One week earlier, Biden's personal lawyers revealed that they had found a document bearing classified markings while searching the Wilmington property but said they had not found others during a separate inspection of the Rehoboth Beach home.
The White House did not disclose the Justice Department's investigation until last month, when it acknowledged the Nov. 2 discovery of a “small number” of classified documents by Biden lawyers as they closed an office at the Penn Biden Center, a think tank affiliated with the Ivy League school.
Though officials did not say so at the time, The Associated Press and other news organizations reported on Tuesday that the FBI had conducted a voluntary search of that office later in November.
A spokesman for the White House Counsel's office, Ian Sams, on Wednesday again defended the administration's public response, which has been delayed and uneven.
“I think we've been pretty transparent from the very beginning,” he said. “We want to be careful to be very respectful of the integrity of that ongoing investigation.”
Sams reiterated that Biden was working with Justice investigators.
“The president has been fully cooperative in offering unprecedented access to his home ... every single room of his home in Rehoboth as well as the one in Wilmington,” he said.
The Justice Department declined comment on the Wednesday search.
Biden's lawyers have described the retention of the records as a “mistake.” The Justice Department has historically brought criminal charges related to mishandling of classified records only when it can establish, among other things, that a person acted knowingly in improperly removing or storing sensitive records.
The Biden documents probe is being handled by a special counsel, Robert Hur, a former senior Justice Department official during the Trump administration who served as the top federal prosecutor in Baltimore. He is starting his work this week, inheriting a months-long investigation already undertaken by FBI agents and Justice Department prosecutors.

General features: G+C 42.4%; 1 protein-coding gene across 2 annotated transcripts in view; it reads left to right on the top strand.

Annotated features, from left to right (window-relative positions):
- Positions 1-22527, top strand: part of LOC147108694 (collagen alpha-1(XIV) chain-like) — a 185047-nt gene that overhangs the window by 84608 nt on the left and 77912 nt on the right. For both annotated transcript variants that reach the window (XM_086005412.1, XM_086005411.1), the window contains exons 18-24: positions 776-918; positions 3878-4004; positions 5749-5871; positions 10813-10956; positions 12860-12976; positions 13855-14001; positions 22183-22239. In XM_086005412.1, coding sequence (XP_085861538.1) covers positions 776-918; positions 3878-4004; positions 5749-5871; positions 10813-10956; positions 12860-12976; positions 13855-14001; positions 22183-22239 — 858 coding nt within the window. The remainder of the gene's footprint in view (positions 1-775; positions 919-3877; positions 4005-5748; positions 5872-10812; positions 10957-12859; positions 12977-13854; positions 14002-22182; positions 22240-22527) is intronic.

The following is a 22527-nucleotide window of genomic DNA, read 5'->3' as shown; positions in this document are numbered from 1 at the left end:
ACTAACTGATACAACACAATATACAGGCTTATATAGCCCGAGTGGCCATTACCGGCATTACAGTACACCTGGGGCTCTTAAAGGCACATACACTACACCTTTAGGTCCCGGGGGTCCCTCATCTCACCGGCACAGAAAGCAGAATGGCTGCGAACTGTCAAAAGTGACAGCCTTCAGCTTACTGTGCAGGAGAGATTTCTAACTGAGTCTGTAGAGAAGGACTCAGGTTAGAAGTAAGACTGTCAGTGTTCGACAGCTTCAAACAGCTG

Attorney General Merrick Garland had assigned the U.S. attorney in Chicago, John Lausch, to conduct an initial review before announcing Hur's appointment last month.
In a separate effort that preceded the Biden probe, special counsel Jack Smith is investigating the retention by Trump of roughly 300 documents with classified markings that were taken from the White House to Mar-a-Lago. Agents last August obtained a search warrant to recover classified documents following what the Justice Department said were months of resistance by Trump and his representatives to return the records to the government.
Investigators in the Biden case have already conducted interviews, including of Biden's former executive assistant who helped oversee the packing of boxes that went to the Penn Biden Center. It is not yet clear if and when the Justice Department might look to question Biden himself.
The Bidens purchased their Rehoboth Beach home, which overlooks a state park adjacent to the beach, in June 2017, months after he left the vice presidency.